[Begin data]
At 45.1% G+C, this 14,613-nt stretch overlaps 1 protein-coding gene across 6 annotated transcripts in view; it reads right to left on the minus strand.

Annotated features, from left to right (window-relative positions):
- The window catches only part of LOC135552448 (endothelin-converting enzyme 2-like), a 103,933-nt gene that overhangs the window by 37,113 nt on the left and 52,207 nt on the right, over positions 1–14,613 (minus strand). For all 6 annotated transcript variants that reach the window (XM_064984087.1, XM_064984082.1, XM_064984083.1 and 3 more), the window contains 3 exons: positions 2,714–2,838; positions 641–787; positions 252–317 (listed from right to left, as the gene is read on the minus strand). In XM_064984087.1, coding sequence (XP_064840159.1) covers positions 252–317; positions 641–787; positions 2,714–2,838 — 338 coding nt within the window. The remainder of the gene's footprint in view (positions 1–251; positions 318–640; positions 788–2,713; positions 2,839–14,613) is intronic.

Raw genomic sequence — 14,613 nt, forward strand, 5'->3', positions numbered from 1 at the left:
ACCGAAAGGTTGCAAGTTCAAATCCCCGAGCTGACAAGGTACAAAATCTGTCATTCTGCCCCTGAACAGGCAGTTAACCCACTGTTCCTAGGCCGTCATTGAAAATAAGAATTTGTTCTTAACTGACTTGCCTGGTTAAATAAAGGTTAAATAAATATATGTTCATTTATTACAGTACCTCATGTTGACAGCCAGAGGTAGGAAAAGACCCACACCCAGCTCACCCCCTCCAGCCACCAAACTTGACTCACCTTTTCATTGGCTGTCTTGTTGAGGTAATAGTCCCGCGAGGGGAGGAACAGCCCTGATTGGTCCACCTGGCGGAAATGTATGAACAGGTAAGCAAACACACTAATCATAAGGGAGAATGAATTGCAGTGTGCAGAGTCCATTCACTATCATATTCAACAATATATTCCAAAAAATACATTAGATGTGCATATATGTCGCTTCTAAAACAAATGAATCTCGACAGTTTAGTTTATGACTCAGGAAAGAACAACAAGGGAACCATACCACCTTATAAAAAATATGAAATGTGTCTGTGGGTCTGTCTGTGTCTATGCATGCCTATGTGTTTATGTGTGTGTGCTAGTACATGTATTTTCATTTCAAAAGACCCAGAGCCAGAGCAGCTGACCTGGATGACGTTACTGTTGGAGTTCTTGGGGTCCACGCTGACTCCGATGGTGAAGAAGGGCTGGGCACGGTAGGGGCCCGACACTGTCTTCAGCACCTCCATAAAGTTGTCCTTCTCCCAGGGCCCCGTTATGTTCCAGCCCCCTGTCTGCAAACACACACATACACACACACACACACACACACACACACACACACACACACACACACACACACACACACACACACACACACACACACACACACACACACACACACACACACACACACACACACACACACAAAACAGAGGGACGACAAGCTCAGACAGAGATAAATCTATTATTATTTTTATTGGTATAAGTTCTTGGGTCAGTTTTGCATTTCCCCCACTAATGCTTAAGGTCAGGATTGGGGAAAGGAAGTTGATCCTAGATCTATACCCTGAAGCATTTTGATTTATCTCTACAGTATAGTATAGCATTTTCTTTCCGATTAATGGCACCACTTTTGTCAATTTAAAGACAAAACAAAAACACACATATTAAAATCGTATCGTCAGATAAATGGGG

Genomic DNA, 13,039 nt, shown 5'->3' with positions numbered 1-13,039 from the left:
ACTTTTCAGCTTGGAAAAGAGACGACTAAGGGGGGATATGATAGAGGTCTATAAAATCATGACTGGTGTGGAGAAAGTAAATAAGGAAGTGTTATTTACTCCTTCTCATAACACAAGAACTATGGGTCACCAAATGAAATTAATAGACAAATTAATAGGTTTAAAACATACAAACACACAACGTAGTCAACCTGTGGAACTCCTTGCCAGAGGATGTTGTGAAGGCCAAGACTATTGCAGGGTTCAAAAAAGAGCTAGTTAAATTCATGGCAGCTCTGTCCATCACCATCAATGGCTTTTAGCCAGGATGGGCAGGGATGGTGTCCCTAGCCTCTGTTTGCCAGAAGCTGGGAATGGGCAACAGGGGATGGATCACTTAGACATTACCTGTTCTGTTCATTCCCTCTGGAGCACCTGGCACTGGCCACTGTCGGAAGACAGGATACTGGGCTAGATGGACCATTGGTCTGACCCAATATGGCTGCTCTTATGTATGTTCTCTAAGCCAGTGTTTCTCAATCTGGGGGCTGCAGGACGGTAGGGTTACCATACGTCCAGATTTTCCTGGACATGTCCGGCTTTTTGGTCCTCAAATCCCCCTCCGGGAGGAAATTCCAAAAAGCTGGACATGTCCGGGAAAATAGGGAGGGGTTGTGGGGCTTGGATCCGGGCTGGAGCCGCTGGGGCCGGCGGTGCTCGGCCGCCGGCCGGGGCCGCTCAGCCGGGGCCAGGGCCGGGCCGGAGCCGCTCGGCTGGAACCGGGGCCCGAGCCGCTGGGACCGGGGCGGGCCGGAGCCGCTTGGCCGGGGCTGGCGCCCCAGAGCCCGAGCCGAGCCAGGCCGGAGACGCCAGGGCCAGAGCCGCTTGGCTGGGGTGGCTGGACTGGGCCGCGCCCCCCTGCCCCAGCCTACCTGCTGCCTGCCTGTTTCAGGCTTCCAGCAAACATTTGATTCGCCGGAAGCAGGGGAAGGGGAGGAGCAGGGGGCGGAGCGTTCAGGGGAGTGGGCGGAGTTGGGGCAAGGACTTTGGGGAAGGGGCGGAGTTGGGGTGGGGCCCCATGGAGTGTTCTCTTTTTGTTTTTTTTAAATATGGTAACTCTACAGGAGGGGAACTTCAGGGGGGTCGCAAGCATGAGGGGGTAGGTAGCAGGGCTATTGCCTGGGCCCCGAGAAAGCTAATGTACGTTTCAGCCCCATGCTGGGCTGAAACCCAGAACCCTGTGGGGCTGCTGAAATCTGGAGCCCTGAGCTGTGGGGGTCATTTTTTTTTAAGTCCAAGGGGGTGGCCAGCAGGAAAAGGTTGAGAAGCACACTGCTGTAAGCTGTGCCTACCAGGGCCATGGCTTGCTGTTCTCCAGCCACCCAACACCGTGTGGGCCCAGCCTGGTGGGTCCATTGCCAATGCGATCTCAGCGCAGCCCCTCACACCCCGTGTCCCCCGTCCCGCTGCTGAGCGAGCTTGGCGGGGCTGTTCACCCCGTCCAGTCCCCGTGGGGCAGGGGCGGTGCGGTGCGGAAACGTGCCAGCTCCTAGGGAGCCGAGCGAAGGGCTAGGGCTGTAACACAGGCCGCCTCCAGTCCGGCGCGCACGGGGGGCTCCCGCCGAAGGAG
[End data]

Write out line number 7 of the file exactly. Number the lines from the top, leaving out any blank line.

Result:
ACTTTTCAGCTTGGAAAAGAGACGACTAAGGGGGGATATGATAGAGGTCTATAAAATCATGACTGGTGTGGAGAAAGTAAATAAGGAAGTGTTATTTACTCCTTCTCATAACACAAGAACTATGGGTCACCAAATGAAATTAATAGACAAATTAATAGGTTTAAAACATACAAACACACAACGTAGTCAACCTGTGGAACTCCTTGCCAGAGGATGTTGTGAAGGCCAAGACTATTGCAGGGTTCAAAAAAGAGCTAGTTAAATTCATGGCAGCTCTGTCCATCACCATCAATGGCTTTTAGCCAGGATGGGCAGGGATGGTGTCCCTAGCCTCTGTTTGCCAGAAGCTGGGAATGGGCAACAGGGGATGGATCACTTAGACATTACCTGTTCTGTTCATTCCCTCTGGAGCACCTGGCACTGGCCACTGTCGGAAGACAGGATACTGGGCTAGATGGACCATTGGTCTGACCCAATATGGCTGCTCTTATGTATGTTCTCTAAGCCAGTGTTTCTCAATCTGGGGGCTGCAGGACGGTAGGGTTACCATACGTCCAGATTTTCCTGGACATGTCCGGCTTTTTGGTCCTCAAATCCCCCTCCGGGAGGAAATTCCAAAAAGCTGGACATGTCCGGGAAAATAGGGAGGGGTTGTGGGGCTTGGATCCGGGCTGGAGCCGCTGGGGCCGGCGGTGCTCGGCCGCCGGCCGGGGCCGCTCAGCCGGGGCCAGGGCCGGGCCGGAGCCGCTCGGCTGGAACCGGGGCCCGAGCCGCTGGGACCGGGGCGGGCCGGAGCCGCTTGGCCGGGGCTGGCGCCCCAGAGCCCGAGCCGAGCCAGGCCGGAGACGCCAGGGCCAGAGCCGCTTGGCTGGGGTGGCTGGACTGGGCCGCGCCCCCCTGCCCCAGCCTACCTGCTGCCTGCCTGTTTCAGGCTTCCAGCAAACATTTGATTCGCCGGAAGCAGGGGAAGGGGAGGAGCAGGGGGCGGAGCGTTCAGGGGAGTGGGCGGAGTTGGGGCAAGGACTTTGGGGAAGGGGCGGAGTTGGGGTGGGGCCCCATGGAGTGTTCTCTTTTTGTTTTTTTTAAATATGGTAACTCTACAGGAGGGGAACTTCAGGGGGGTCGCAAGCATGAGGGGGTAGGTAGCAGGGCTATTGCCTGGGCCCCGAGAAAGCTAATGTACGTTTCAGCCCCATGCTGGGCTGAAACCCAGAACCCTGTGGGGCTGCTGAAATCTGGAGCCCTGAGCTGTGGGGGTCATTTTTTTTTAAGTCCAAGGGGGTGGCCAGCAGGAAAAGGTTGAGAAGCACACTGCTGTAAGCTGTGCCTACCAGGGCCATGGCTTGCTGTTCTCCAGCCACCCAACACCGTGTGGGCCCAGCCTGGTGGGTCCATTGCCAATGCGATCTCAGCGCAGCCCCTCACACCCCGTGTCCCCCGTCCCGCTGCTGAGCGAGCTTGGCGGGGCTGTTCACCCCGTCCAGTCCCCGTGGGGCAGGGGCGGTGCGGTGCGGAAACGTGCCAGCTCCTAGGGAGCCGAGCGAAGGGCTAGGGCTGTAACACAGGCCGCCTCCAGTCCGGCGCGCACGGGGGGCTCCCGCCGAAGGAG